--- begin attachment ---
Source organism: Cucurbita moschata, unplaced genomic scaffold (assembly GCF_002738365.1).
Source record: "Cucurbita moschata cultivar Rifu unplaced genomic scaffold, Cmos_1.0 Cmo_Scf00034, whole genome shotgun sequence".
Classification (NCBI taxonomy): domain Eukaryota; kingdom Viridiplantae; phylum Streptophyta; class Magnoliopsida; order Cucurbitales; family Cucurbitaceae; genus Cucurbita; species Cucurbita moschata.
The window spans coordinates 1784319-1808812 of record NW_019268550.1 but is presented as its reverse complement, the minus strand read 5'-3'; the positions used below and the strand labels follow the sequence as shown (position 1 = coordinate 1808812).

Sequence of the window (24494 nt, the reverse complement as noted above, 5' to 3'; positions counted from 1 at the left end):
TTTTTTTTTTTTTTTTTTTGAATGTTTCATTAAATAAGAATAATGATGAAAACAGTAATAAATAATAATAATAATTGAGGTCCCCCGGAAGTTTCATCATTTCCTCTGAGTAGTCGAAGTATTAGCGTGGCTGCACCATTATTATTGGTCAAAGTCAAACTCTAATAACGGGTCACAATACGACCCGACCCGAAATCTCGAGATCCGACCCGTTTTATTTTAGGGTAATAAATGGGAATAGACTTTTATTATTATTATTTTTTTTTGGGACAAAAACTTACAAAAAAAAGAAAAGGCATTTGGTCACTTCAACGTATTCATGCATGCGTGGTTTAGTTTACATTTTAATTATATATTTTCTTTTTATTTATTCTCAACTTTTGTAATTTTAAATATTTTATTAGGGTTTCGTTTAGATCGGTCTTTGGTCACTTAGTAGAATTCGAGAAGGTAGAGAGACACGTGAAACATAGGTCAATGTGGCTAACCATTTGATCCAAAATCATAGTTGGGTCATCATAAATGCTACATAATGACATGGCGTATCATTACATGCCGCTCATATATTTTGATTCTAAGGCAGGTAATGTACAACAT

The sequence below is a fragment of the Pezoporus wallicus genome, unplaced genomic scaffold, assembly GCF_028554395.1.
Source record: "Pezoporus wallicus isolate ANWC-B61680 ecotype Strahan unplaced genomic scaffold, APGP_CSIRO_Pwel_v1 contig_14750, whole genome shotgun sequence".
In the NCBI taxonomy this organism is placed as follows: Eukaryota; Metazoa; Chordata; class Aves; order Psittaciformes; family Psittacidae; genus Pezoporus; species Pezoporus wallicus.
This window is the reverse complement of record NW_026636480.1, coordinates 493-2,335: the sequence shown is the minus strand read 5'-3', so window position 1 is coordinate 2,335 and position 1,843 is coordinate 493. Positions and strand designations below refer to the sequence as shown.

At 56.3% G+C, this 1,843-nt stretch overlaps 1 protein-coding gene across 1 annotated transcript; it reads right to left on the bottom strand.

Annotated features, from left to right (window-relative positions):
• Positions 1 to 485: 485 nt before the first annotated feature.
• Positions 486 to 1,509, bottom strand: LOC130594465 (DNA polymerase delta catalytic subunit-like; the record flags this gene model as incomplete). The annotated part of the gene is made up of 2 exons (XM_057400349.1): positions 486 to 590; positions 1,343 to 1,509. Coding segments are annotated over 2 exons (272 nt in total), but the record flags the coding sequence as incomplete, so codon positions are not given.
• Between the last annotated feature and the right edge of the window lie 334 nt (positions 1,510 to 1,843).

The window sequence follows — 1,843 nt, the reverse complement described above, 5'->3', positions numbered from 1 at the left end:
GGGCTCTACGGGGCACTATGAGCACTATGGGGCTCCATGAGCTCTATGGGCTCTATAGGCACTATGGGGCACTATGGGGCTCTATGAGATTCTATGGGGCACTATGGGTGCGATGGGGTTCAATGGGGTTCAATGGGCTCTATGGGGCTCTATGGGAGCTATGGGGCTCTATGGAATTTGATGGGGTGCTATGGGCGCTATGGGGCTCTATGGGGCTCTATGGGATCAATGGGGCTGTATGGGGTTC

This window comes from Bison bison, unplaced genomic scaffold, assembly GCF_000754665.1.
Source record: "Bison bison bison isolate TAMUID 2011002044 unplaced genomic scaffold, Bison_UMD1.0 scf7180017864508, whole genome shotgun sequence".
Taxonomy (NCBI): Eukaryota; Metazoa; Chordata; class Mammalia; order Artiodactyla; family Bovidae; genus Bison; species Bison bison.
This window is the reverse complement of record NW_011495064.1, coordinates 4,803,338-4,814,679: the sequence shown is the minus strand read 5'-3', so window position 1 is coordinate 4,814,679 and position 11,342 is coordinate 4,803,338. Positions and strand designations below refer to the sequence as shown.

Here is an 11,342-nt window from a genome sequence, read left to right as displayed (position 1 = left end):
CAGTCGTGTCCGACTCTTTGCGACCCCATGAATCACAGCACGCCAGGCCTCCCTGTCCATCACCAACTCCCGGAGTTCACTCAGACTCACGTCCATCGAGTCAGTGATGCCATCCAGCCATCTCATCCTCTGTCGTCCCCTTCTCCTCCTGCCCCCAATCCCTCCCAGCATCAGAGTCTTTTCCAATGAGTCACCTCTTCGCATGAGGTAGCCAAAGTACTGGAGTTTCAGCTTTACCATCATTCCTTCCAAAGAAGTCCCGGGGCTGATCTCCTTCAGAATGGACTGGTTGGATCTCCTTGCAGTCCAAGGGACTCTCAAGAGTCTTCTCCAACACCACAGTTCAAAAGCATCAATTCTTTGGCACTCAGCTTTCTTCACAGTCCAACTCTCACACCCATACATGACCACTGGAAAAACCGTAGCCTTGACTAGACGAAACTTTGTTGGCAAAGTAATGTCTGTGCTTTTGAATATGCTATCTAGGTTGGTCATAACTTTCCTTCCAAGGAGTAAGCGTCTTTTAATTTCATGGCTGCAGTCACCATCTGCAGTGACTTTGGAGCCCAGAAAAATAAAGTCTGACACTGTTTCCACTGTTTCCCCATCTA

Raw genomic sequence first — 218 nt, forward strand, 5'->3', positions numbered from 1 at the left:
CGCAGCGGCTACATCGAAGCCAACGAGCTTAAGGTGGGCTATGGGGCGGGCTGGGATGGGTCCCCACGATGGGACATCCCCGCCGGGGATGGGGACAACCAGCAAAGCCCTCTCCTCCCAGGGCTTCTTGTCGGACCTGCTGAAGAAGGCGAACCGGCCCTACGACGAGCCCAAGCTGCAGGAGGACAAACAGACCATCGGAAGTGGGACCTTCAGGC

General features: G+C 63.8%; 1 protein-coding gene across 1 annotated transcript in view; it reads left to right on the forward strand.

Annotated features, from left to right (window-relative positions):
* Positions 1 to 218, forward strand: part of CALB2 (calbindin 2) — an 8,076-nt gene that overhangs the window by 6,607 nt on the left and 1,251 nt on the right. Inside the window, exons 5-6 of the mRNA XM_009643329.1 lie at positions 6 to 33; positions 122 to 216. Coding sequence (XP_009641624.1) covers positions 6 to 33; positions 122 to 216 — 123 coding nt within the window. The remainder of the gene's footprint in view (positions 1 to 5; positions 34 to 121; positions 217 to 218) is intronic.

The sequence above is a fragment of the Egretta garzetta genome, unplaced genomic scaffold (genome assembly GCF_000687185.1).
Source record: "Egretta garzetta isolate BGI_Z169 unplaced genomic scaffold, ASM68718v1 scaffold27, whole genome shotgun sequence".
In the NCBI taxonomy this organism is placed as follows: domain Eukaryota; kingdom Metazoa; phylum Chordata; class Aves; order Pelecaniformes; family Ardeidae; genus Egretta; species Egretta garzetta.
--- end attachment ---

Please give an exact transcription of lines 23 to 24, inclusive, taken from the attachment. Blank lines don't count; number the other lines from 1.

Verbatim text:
CAGTCGTGTCCGACTCTTTGCGACCCCATGAATCACAGCACGCCAGGCCTCCCTGTCCATCACCAACTCCCGGAGTTCACTCAGACTCACGTCCATCGAGTCAGTGATGCCATCCAGCCATCTCATCCTCTGTCGTCCCCTTCTCCTCCTGCCCCCAATCCCTCCCAGCATCAGAGTCTTTTCCAATGAGTCACCTCTTCGCATGAGGTAGCCAAAGTACTGGAGTTTCAGCTTTACCATCATTCCTTCCAAAGAAGTCCCGGGGCTGATCTCCTTCAGAATGGACTGGTTGGATCTCCTTGCAGTCCAAGGGACTCTCAAGAGTCTTCTCCAACACCACAGTTCAAAAGCATCAATTCTTTGGCACTCAGCTTTCTTCACAGTCCAACTCTCACACCCATACATGACCACTGGAAAAACCGTAGCCTTGACTAGACGAAACTTTGTTGGCAAAGTAATGTCTGTGCTTTTGAATATGCTATCTAGGTTGGTCATAACTTTCCTTCCAAGGAGTAAGCGTCTTTTAATTTCATGGCTGCAGTCACCATCTGCAGTGACTTTGGAGCCCAGAAAAATAAAGTCTGACACTGTTTCCACTGTTTCCCCATCTA

Raw genomic sequence first — 218 nt, forward strand, 5'->3', positions numbered from 1 at the left: